Help Your Senior Housing Operation Make the Shift: Get Clear on Your Change Management Plan

For sustainable top-line growth, your senior housing organization faces a crossroads.

You can continue to use outdated models of serving customer needs. Or you can recognize the coming Silver Tsunami, shift your organizational culture, and radically reinvent how you meet customer needs.

As you already know, making a shift requires more than a C-suite meeting to discuss your initiatives.

Your team needs guidance. They need a strategic course of action. They need clearly defined steps to recalibrate.

They need a change management plan.

It’s important to cast a large vision for your goals. But it’s also critical to spell out how you’ll implement, execute, and collaborate.

As CEO Steve Easterbrook said in a recent interview with QSR

“The reality is a strategy can be fantastic, but if you don’t execute it well, it becomes worthless. I’ll always say that an 80 percent perfect strategy executed 100 percent is way better than a perfect strategy executed at 80 percent.”

In this article, we’re sharing how to avoid this pitfall—so your operation executes your change management strategy and culture transformation shows up at the site level.

#1. Define who owns each piece in your change management plan.

Like any big project, your change management plan requires extensive teamwork, collaboration, and interdepartmental interaction.

After all, increasing top-line revenue isn’t the sole responsibility of your on-site sales teams.

Change Management Plan

For instance, your regionals of operations play an important role in guiding your executive directors, and your EDs are directly responsible for monitoring sales team performance.

The significance?

Both your EDs and your regionals of operations own a piece of your change management plan.

To start defining ownership, take a moment and…

  • Write out your top objective, whether that’s increasing your conversions or improving your referrals.
  • Identify each team member who impacts your goal, including those who are indirectly responsible for improved performance.
  • List each person’s responsibilities as they relate to increasing occupancy.

#2. Define what accountability looks like…at each level.

accountability

Once you’ve outlined who is responsible for meeting growth goals, it’s time to define accountability.

While this step may seem uninspiring, make no mistake.

Accountability is the key to seeing results from your change management strategy.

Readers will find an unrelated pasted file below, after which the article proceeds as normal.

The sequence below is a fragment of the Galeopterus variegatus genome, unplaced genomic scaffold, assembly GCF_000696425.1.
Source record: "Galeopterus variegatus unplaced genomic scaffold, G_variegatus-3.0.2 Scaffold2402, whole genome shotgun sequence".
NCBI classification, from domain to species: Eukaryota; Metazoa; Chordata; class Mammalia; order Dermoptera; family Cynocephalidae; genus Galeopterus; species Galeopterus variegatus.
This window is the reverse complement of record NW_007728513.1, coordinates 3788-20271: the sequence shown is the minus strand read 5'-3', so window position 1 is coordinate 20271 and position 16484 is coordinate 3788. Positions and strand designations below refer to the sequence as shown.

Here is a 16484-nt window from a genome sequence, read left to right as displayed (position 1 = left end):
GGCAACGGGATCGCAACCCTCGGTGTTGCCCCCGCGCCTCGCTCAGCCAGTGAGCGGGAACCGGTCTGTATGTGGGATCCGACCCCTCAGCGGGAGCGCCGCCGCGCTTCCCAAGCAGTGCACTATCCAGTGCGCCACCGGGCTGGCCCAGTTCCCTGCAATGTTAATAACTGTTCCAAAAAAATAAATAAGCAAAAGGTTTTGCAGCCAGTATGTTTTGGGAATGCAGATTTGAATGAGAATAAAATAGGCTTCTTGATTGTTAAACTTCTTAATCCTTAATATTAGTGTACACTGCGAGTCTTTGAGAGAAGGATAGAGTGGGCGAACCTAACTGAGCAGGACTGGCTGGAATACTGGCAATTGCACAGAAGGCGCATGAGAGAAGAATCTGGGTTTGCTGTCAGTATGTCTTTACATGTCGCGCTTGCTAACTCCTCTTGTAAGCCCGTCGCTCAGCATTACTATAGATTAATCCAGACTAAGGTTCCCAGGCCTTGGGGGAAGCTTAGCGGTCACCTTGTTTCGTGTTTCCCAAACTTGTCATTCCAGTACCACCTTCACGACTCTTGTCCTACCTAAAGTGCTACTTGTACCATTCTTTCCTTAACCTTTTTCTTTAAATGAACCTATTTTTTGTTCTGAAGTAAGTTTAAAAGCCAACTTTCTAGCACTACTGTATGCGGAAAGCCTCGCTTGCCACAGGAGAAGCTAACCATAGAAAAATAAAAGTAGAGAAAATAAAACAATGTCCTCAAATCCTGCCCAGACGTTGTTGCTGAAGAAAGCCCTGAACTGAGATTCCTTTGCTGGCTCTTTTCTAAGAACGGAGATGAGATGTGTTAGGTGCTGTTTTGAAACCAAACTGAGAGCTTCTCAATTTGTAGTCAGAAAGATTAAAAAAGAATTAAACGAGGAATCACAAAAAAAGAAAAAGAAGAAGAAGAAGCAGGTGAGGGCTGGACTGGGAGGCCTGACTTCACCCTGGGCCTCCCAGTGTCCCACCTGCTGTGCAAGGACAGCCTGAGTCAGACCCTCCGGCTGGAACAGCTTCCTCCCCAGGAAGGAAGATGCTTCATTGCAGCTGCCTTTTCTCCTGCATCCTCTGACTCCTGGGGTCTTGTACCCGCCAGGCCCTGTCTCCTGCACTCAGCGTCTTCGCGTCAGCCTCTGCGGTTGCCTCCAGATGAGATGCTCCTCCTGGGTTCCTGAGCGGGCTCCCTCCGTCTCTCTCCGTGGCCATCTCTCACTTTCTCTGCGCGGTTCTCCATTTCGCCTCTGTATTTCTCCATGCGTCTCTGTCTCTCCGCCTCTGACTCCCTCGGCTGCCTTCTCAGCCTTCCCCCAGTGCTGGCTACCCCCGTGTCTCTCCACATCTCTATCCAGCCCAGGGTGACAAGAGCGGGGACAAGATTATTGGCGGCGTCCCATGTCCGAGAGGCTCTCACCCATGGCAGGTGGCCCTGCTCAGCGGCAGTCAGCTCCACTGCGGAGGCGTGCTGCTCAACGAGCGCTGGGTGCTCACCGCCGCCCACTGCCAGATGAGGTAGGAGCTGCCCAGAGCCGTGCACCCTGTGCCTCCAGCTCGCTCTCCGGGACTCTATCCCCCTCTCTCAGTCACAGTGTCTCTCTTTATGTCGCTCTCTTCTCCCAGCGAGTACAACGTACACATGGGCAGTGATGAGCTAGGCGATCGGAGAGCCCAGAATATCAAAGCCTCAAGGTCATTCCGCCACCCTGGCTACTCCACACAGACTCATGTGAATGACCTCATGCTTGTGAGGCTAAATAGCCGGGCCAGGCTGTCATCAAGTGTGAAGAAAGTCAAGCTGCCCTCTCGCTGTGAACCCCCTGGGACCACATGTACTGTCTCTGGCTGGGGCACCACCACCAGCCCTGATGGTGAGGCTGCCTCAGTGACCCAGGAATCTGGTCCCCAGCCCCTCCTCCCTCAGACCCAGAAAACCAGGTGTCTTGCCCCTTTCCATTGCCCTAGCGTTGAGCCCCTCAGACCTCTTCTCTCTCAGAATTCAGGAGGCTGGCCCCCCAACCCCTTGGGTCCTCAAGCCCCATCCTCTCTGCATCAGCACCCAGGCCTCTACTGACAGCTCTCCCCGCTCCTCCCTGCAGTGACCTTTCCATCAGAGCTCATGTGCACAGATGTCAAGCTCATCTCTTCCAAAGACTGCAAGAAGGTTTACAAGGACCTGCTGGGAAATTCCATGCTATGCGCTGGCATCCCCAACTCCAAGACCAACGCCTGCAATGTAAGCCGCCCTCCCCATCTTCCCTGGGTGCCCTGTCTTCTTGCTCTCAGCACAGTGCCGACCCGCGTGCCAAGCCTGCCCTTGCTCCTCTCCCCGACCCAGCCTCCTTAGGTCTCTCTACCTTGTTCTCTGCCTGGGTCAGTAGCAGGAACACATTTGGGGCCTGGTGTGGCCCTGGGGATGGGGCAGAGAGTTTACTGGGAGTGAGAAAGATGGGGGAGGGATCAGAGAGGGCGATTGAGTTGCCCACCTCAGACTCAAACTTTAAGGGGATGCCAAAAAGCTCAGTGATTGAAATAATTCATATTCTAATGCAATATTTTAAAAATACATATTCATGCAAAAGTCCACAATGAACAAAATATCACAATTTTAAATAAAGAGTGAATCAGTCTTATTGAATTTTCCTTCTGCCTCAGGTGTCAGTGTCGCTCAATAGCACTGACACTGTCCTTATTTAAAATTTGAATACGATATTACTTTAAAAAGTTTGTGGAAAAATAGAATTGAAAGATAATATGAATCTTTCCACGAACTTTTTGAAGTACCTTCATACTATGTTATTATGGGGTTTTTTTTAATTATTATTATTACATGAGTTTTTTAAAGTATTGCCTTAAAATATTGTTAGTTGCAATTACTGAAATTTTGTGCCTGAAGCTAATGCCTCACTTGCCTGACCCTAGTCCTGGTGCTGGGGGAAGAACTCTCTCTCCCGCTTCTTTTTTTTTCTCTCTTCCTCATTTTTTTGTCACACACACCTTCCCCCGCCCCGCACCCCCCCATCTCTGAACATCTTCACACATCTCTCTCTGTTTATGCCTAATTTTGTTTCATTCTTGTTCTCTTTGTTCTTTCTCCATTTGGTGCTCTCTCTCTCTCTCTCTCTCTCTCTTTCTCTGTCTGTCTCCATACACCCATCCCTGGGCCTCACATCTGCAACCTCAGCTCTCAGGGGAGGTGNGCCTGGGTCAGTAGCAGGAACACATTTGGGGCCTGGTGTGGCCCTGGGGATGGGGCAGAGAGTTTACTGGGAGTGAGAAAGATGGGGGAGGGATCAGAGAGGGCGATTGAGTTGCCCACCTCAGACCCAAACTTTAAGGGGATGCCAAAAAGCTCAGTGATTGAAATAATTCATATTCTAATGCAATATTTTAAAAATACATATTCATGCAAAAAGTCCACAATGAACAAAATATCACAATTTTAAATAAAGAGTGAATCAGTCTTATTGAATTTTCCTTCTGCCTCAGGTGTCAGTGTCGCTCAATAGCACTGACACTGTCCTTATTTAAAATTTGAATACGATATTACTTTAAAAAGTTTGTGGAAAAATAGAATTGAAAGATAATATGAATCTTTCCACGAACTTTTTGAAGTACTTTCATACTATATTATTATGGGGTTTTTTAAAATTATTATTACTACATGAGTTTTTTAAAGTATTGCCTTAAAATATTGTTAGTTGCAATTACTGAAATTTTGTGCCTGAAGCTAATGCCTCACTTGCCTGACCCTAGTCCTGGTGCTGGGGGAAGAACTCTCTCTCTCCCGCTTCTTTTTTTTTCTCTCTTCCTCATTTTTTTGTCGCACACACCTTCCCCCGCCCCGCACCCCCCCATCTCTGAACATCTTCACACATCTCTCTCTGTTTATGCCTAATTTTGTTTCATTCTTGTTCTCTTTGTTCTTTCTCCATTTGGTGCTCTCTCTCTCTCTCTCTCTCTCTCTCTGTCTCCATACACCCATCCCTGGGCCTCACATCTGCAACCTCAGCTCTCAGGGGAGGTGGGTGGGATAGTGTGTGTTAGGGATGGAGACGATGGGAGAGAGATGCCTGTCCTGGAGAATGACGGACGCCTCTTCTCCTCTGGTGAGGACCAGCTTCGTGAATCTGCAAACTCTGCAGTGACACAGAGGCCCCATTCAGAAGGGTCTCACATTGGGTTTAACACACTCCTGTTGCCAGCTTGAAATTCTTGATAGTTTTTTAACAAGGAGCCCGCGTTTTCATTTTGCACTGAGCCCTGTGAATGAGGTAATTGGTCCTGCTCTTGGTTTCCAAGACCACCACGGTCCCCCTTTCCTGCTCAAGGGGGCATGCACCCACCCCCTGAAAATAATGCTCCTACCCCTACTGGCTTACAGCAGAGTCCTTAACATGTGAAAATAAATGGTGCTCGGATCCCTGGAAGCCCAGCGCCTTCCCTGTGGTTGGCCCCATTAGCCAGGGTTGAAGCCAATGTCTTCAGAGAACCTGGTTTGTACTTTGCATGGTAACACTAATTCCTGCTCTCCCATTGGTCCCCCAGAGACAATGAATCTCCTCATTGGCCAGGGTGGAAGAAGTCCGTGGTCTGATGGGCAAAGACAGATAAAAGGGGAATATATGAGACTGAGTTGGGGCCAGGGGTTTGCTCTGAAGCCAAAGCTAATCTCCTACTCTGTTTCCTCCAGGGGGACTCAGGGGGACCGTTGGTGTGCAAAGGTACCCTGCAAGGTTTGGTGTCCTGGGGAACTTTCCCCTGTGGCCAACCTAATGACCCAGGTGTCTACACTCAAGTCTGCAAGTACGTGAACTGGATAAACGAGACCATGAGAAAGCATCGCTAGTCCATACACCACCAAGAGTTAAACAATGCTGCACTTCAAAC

To define accountability, pinpoint the short-term goals that will help you reach your broader objective. (For more on this, see Traci Bild’s 90-Day Visions.) For instance, this could be something as simple as…

Increase memory care tours by 25% in Q3.

Now, determine the key performance indicators—for each organizational level—that reveal you’ve met this goal.

Here are a few ideas to get you started…

C-suite Level

  • Is this item on our executive meeting agendas?
  • How much time does each C-level member spend on this goal?
  • Have we outlined our action steps for Q3 in Q2?

Regional Level

  • How much time do our regionals spend on-site?
  • How is regional productivity allocated across the portfolio? Are a few problem properties eating my regionals’ time?
  • Do regionals spend more time training and providing strategic guidance, or are their reports filled with micromanaging activities?

Site Level

  • How many lead generation events do my communities hold?
  • What are the conversion ratios for each property?
  • How often do my communities conduct outreach activities…and with whom?

Important note: You’ll notice accountability requires accurate benchmarking and data reporting. However, at Bild & Co., we see on-site teams with nonexistent CRM usage.

If your operation struggles with reporting, you’ll have a hard time executing your change management plan. We encourage you to

#3. Define who will monitor accountability.

When it comes to your change management plan, go beyond defining what accountability looks like.

You need a plan for who will monitor accountability.

Now is the time to determine…

  • Who will help you, as a senior housing leader, focus on your high-level goals.
  • Who in the C-suite will monitor the performance of regional teams.
  • Who will be primarily responsible for the performance of on-the-ground sales team members.

At Bild & Co we know that, in reality, operations face difficulty when it comes to accountability.

It’s hard enough to implement your change management plan. It’s even harder to make sure your portfolio follows it consistently…

Our organization has the capability to empower an organizational shift and provide the consistent oversight your team needs for success.

From data reporting to weekly coaching, we can help your vision show up in the customer experiences at your individual communities.

Let us dig into what’s holding your operation back from executing your change management plan.

Plan a 30-minute call with one of our team members.

 

 

Start typing and press Enter to search

right-cultureSenior-living-CEO